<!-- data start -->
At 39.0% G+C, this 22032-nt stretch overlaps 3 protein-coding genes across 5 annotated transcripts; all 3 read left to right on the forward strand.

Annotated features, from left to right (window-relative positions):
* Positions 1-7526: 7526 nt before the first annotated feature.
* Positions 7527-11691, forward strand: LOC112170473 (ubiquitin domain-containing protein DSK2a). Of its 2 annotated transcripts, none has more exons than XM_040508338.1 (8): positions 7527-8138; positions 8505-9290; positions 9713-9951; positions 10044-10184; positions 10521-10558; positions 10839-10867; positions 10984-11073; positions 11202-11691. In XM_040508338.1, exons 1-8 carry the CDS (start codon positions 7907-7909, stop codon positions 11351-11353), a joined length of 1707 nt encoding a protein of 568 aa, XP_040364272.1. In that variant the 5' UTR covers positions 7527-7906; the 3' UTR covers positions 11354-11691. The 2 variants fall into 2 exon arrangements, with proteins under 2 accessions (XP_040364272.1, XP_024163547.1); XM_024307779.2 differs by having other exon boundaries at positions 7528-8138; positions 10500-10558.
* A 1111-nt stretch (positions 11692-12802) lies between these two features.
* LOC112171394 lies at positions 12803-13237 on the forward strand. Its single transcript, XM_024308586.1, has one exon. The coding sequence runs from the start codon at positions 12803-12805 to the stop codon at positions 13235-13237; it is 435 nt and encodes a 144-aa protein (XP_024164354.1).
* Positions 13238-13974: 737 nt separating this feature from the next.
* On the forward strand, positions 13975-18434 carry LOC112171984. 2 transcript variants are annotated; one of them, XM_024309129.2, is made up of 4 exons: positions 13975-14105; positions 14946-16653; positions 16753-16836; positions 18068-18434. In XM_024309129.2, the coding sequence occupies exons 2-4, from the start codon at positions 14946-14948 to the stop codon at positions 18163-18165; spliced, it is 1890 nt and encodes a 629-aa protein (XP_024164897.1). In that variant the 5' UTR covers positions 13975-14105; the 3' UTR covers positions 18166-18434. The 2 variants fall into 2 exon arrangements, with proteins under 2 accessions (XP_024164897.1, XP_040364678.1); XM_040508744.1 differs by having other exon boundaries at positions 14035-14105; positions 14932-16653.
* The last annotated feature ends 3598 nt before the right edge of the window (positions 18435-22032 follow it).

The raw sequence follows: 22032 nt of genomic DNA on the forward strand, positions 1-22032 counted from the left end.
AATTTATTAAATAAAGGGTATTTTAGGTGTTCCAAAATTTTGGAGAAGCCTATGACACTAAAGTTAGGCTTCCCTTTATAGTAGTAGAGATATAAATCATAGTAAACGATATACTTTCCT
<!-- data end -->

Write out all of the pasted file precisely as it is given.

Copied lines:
At 39.0% G+C, this 22032-nt stretch overlaps 3 protein-coding genes across 5 annotated transcripts; all 3 read left to right on the forward strand.

Annotated features, from left to right (window-relative positions):
* Positions 1-7526: 7526 nt before the first annotated feature.
* Positions 7527-11691, forward strand: LOC112170473 (ubiquitin domain-containing protein DSK2a). Of its 2 annotated transcripts, none has more exons than XM_040508338.1 (8): positions 7527-8138; positions 8505-9290; positions 9713-9951; positions 10044-10184; positions 10521-10558; positions 10839-10867; positions 10984-11073; positions 11202-11691. In XM_040508338.1, exons 1-8 carry the CDS (start codon positions 7907-7909, stop codon positions 11351-11353), a joined length of 1707 nt encoding a protein of 568 aa, XP_040364272.1. In that variant the 5' UTR covers positions 7527-7906; the 3' UTR covers positions 11354-11691. The 2 variants fall into 2 exon arrangements, with proteins under 2 accessions (XP_040364272.1, XP_024163547.1); XM_024307779.2 differs by having other exon boundaries at positions 7528-8138; positions 10500-10558.
* A 1111-nt stretch (positions 11692-12802) lies between these two features.
* LOC112171394 lies at positions 12803-13237 on the forward strand. Its single transcript, XM_024308586.1, has one exon. The coding sequence runs from the start codon at positions 12803-12805 to the stop codon at positions 13235-13237; it is 435 nt and encodes a 144-aa protein (XP_024164354.1).
* Positions 13238-13974: 737 nt separating this feature from the next.
* On the forward strand, positions 13975-18434 carry LOC112171984. 2 transcript variants are annotated; one of them, XM_024309129.2, is made up of 4 exons: positions 13975-14105; positions 14946-16653; positions 16753-16836; positions 18068-18434. In XM_024309129.2, the coding sequence occupies exons 2-4, from the start codon at positions 14946-14948 to the stop codon at positions 18163-18165; spliced, it is 1890 nt and encodes a 629-aa protein (XP_024164897.1). In that variant the 5' UTR covers positions 13975-14105; the 3' UTR covers positions 18166-18434. The 2 variants fall into 2 exon arrangements, with proteins under 2 accessions (XP_024164897.1, XP_040364678.1); XM_040508744.1 differs by having other exon boundaries at positions 14035-14105; positions 14932-16653.
* The last annotated feature ends 3598 nt before the right edge of the window (positions 18435-22032 follow it).

The raw sequence follows: 22032 nt of genomic DNA on the forward strand, positions 1-22032 counted from the left end.
AATTTATTAAATAAAGGGTATTTTAGGTGTTCCAAAATTTTGGAGAAGCCTATGACACTAAAGTTAGGCTTCCCTTTATAGTAGTAGAGATATAAATCATAGTAAACGATATACTTTCCT